The Swedish climate strategy stresses the use of general economic instruments. Targeted initiatives, such as technology procurement, information, differentiated vehicle taxes and investment grants, are added, along with legislation.

Figures

Figure 5

Estimated and forecast emissions, with and without control mechanisms.
Data source
http://www.naturvardsverket.se/upload/SENSE/SENSE2010/climate_change/samlad_effekt_av_styrmedel.xls
Figure 5
Fullscreen image Original link

e) Which responses (R) have been put in place or are planned at national level for the theme in question?

In Sweden a series of control mechanisms have been introduced that directly or indirectly affect greenhouse gas emissions. The Swedish climate strategy stresses the use of general economic control mechanisms, but these mechanisms are supplemented in many cases with targeted initiatives, such as technology procurement, information, differentiated vehicle taxes and investment grants. Legislation also contributes to emission reductions, primarily within the waste sector. In recent years, joint EU control mechanisms, particularly the emissions trading scheme (ETS), have played an increasingly important role in Sweden.

Control mechanisms were introduced in earlier decades, too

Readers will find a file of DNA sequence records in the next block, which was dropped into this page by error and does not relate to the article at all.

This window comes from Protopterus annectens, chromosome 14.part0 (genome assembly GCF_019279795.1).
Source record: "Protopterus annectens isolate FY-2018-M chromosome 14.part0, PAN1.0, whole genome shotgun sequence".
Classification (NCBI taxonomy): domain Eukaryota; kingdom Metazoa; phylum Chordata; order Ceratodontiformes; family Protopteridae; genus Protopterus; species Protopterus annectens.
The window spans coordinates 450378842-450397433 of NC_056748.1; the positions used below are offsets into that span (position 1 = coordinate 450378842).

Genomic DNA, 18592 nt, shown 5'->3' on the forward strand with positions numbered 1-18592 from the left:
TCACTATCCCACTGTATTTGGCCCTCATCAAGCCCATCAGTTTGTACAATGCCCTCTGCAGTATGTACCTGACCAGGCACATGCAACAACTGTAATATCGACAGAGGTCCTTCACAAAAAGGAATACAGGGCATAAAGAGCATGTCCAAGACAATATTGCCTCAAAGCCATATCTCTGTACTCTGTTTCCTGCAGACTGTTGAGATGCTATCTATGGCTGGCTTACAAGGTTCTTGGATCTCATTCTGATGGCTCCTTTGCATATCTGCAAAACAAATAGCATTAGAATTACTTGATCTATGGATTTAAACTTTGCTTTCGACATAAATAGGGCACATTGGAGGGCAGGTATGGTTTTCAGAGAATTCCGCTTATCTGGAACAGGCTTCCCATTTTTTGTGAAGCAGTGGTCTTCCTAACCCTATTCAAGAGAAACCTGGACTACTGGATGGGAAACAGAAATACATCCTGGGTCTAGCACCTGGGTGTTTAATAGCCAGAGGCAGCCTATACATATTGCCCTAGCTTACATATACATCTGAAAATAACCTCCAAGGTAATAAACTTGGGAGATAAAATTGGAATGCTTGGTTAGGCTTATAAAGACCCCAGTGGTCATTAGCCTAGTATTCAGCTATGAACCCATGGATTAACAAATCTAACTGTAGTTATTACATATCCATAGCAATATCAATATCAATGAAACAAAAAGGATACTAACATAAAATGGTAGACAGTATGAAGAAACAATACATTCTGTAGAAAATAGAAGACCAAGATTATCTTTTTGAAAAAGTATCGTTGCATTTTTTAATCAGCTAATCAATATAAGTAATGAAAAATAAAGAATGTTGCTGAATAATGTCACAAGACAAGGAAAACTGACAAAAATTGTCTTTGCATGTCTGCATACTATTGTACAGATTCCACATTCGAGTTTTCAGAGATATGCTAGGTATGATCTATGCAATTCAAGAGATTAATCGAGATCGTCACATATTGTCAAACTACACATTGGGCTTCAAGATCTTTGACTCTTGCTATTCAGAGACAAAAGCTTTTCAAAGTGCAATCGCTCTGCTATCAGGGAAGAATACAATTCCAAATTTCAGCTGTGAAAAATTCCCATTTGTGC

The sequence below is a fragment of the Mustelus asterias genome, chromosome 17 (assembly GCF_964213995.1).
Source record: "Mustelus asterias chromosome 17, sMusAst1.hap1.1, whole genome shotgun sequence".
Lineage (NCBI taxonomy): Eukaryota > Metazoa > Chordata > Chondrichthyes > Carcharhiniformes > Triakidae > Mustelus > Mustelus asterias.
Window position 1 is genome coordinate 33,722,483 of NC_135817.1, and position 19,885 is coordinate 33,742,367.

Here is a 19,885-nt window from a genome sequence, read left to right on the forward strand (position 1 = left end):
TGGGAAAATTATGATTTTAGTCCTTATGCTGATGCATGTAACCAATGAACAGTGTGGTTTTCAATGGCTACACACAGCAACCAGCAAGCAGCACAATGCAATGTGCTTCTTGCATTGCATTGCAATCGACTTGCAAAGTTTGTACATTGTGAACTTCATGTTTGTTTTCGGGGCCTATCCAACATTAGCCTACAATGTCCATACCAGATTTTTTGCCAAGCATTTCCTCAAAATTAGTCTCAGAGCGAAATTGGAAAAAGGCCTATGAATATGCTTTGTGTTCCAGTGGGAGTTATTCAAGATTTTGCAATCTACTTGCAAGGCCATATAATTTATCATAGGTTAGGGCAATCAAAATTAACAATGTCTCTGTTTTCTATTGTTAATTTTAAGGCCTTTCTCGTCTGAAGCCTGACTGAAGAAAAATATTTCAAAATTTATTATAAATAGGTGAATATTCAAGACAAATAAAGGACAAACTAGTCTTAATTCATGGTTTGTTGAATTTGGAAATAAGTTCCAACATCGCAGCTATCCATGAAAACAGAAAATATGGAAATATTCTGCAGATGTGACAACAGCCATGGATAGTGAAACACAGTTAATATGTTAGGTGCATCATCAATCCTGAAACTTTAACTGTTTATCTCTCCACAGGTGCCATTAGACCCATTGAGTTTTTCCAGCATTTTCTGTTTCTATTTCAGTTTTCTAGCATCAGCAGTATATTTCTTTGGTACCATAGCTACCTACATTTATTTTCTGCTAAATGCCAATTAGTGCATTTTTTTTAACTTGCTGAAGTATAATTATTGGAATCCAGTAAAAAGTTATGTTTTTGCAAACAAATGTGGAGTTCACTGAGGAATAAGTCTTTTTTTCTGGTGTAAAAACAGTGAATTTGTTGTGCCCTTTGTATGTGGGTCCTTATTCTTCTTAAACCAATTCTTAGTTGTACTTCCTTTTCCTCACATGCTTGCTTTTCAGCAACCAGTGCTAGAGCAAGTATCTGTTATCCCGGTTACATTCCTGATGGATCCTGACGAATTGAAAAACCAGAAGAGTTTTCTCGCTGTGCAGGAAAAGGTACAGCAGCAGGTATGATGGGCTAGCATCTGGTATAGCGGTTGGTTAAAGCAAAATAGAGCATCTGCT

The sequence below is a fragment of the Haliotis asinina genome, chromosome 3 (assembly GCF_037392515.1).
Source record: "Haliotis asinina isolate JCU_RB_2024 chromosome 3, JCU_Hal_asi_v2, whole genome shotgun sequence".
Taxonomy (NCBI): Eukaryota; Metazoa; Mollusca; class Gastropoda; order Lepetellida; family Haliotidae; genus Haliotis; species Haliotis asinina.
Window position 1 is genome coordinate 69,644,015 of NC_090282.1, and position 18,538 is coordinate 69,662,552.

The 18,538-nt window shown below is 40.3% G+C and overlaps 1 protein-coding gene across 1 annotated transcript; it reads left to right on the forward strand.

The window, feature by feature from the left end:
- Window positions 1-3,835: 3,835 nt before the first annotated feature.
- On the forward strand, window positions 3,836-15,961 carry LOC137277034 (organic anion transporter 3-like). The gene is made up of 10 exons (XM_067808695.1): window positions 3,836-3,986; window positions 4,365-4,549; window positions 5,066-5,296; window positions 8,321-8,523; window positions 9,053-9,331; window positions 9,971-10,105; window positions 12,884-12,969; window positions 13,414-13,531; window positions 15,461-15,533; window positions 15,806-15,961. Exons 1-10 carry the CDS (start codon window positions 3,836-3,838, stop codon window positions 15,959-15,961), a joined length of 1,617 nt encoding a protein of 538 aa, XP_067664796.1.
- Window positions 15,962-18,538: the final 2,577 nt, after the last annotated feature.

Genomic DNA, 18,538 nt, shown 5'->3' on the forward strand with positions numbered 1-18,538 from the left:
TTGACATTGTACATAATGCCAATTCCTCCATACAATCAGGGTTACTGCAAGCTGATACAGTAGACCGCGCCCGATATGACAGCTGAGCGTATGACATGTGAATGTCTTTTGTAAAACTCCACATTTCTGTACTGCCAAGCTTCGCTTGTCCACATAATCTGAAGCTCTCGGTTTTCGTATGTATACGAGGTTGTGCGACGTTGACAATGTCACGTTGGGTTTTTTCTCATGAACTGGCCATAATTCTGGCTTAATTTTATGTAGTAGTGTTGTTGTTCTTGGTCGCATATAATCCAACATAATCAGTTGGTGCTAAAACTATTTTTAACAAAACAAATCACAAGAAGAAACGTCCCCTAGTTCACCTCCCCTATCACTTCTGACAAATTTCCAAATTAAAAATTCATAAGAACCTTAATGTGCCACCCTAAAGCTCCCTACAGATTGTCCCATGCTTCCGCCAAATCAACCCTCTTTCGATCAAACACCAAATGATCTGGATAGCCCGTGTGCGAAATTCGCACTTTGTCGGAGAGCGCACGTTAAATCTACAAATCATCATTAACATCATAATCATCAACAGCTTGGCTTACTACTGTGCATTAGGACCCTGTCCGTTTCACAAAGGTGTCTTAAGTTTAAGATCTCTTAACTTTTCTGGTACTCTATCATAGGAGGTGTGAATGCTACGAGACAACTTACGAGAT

At the same time, the formulation of social planning in Sweden and other control mechanisms, that were put into practice long ago, established to a great extent frameworks (created opportunities and set up obstacles) for developments during recent decades. Of special importance are the investments made during previous decades to expand district heating networks, public transport systems and carbon dioxide-free electricity generation.

The combined effect of the control mechanisms that have been introduced and strengthened since 1990 has been estimated at 30–35 million tonnes of carbon dioxide equivalents per year in the period from 2010 to 2020 compared to the situation if no control mechanisms had been introduced. The energy sector has contributed most to the decrease in emissions.

For more information about the way the projected emission reductions will be achieved (including the application of Kyoto mechanisms), see Sweden's Fifth National Communication on Climate Change, http://unfccc.int/resource/docs/natc/swe_nc5.pdf.


The figure shows how emissions would have developed without implementation of control mechanisms in comparison with historical and forecast emissions with introduction of control mechanisms as well as in comparison with estimated emissions with additional planned measures.

Disclaimer

The country assessments are the sole responsibility of the EEA member and cooperating countries supported by the EEA through guidance, translation and editing.

European Environment Agency (EEA)
Kongens Nytorv 6
1050 Copenhagen K
Denmark
Phone: +45 3336 7100